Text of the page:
The great thing about having a synth that has a chip for a brain is, it can evolve. So, as we played around with the MeeBlip ourselves, and got feedback from lots of you, it was clear that we wanted to make some changes to the switch and knob layout.
And then began the painstaking process of actually making those decisions. We spent lots and lots of time swapping one switch with another and arguing about what should be there. We’re indebted to you in our user community for giving us some feedback about what mattered to you, and very much, as well, to veteran synthesist, sound programmer, and producer Francis Preve (Keyboard Magazine, Academik Records).
Underneath, there are some significant changes to the firmware that make it more efficient and effective, which we’ll be talking about over the coming days. But let’s start with what this means for actually playing the MeeBlip. And remember, if you don’t like the decisions we’ve made, it’s called a “hackable” synth for a reason. I’m working now on a firmware mod tutorial for changing a knob setting or two, even for beginners who have never touched this stuff before, so you can make sure you’re happy with your ‘Blip.
We’re calling this whole generation MeeBlip SE, but the following descriptions apply to any MeeBlip with a front panel. (The firmware is available on the micro, too, but then of course you won’t have knobs and switches labeled since there aren’t any knobs or switches!)
Here’s a walk through of the new controls:
Knob Shift is on the bottom right. Yeah, we’re not sure why we didn’t do this from the start, either, but it’s fixed now, and more clearly labeled. Also, you’ll be using it less, thanks to other streamlining.
Pulse Width Modulation! A previous firmware introduced a simple, single-speed PWM sweep to one of our two oscillators. I personally loved the way it sounded, and so it’s still there – just throw the PWM sweep switch for instant results. But now, you also get to actually control the width of the Rectangle/Pulse waveform. (For the uninitiated, this adjusts the harmonic content of the rectangular oscillator. Actually, for the uninitiated, just play with it and hear how it sounds!)
Anti-Aliasing! There’s a whole saga behind making this work, but you can now have band-limited oscillators. Switch it on, in other words, and you’ll get smoother-sounding waves across the extremes of a keyboard. Switch it off, and choose to add some crunchier digital sounds when you hit lower notes, which can also sound good. (Again, if you don’t know what we’re talking about, just try it! Add in the Distortion switch for some less-expected sounds.)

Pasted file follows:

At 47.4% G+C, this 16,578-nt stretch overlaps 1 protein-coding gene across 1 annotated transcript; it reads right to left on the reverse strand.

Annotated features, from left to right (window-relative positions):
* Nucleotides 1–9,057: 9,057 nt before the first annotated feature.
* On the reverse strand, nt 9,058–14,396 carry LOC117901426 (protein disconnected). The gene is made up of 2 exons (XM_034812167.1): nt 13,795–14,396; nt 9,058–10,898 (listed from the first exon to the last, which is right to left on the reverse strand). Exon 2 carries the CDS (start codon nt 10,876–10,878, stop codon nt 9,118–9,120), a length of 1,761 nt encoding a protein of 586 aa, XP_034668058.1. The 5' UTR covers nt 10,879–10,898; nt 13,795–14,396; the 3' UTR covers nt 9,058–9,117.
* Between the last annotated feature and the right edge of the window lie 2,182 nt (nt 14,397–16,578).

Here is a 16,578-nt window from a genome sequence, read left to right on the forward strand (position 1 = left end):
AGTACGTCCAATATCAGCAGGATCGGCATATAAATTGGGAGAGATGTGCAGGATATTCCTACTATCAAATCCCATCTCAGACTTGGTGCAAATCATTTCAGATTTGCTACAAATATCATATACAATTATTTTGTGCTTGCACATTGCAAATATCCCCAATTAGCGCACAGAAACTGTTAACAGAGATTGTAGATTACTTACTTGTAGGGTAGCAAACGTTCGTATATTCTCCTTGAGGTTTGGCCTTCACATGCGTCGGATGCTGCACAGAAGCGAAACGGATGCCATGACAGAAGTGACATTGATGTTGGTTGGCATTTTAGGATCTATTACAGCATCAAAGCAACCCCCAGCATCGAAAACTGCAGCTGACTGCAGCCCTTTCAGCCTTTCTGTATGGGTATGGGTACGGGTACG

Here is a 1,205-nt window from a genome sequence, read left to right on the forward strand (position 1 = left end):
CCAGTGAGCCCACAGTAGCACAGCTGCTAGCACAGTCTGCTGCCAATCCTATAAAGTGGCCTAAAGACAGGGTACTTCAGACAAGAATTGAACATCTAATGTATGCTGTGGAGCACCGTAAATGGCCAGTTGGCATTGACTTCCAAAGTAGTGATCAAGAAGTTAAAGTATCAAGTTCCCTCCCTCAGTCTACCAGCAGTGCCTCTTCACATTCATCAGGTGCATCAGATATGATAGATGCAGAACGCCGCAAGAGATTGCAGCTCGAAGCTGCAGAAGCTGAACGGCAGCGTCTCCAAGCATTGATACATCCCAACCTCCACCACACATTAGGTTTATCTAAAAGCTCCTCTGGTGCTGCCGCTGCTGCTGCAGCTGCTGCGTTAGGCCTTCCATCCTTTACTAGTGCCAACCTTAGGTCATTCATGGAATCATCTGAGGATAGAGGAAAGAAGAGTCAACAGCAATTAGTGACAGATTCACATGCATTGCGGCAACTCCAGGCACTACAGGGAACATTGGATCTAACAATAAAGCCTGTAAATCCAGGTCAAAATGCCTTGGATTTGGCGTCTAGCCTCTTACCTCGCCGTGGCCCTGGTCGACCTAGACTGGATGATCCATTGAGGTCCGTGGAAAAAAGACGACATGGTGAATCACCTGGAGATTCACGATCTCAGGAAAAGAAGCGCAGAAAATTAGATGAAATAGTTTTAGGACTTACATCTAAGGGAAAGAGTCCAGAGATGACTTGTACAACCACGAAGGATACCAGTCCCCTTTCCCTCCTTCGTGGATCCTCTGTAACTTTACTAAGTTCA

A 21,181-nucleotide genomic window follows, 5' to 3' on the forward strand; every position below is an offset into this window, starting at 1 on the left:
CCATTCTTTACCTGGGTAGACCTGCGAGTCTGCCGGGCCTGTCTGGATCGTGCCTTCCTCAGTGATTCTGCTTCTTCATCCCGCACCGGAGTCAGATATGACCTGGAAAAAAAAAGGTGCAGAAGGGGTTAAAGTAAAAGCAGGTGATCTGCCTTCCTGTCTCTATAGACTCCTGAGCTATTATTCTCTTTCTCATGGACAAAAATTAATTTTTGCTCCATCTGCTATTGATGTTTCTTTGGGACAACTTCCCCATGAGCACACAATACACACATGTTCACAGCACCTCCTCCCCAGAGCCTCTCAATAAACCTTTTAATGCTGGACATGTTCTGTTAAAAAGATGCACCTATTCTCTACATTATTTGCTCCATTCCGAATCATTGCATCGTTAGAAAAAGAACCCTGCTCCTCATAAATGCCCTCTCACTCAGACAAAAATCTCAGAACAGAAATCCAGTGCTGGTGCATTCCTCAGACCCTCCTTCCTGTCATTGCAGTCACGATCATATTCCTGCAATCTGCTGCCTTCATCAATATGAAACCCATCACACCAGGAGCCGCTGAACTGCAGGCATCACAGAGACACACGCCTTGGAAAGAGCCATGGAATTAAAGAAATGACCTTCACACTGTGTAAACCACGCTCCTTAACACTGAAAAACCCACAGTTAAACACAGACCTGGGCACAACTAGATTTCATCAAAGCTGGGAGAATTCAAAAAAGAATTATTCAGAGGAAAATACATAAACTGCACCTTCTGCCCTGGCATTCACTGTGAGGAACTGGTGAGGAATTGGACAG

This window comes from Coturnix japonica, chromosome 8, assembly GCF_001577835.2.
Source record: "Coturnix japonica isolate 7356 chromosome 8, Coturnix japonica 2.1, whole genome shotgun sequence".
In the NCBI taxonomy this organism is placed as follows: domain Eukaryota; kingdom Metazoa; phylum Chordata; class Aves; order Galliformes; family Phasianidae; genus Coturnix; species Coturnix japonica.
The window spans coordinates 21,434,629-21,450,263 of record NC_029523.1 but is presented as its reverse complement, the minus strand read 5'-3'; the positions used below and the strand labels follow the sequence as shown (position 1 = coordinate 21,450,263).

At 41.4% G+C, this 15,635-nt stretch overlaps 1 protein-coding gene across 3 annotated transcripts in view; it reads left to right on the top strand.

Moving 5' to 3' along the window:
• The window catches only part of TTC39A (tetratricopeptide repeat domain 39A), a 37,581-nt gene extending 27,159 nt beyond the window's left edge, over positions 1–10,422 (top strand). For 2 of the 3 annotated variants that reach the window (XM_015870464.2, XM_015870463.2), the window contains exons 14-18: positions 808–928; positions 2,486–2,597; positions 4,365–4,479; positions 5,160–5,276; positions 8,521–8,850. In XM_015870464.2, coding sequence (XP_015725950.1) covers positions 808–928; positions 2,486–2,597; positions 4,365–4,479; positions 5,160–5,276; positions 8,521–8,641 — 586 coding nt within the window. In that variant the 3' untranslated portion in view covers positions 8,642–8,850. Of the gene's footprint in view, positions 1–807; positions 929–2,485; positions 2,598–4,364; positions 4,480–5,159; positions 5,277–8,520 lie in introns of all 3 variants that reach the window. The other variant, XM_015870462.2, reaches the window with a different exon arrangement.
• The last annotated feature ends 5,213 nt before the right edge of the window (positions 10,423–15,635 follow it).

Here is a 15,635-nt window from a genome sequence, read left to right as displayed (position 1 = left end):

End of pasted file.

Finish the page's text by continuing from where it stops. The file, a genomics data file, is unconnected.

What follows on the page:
New A/D envelopes for amplitude, filter. When you want to adjust the envelope of amplitude (the shape of the sound itself) or the filter, nine times out of ten all you really need is the attack and decay. In the spirit of instant playability and simplicity that motivate the MeeBlip, we’ve reduced to these two knobs. It allows for more efficient use of the chip, it’s more intuitive to understand and play, and most importantly, it allows us to put both dedicated amplitude and filter controls on the main panel – no need for knob shift.
Filter Envelope Amount: Now, you can adjust how much the envelope modulates the filter, via this control when the Knob Shift is in the downward position. That lets you determine how subtle, or extreme, the effect is.
Osc B Enable: Throwing this switch now sets a 50/50 mix between the A and B oscillators. (If you miss the ability to mix with a knob, I’ll show you how to add it back via a firmware mod, but we felt this covered more of our users and some other changes made the cut.)
Clearer Labels, Layout: You’ll notice the whole front panel has changed from top to bottom in appearance and layout. We were inspired this summer – as always – by the work of Dieter Rams, James because he was editing a book, Peter because he got to spend some time looking at old Braun gear in New York and elsewhere. But this isn’t just about design chic: we wanted to make the controls more obvious to users and easier to see in low light. It’s one more step toward making the MeeBlip accessible not only to our more synth-savvy early adopters, but people new to synthesis, because we feel pretty strongly that for both groups, playing around with tangible controls is hard to beat.
Questions? Comments? Complaints? Let us know if any of this is unclear, or if you don’t understand any of the changes. And if you say “boy, I just wish it worked like this…,” let us know that, too, because thanks to the ability to mod the firmware, the hardware really doesn’t have to compromise between what we thought and what you think.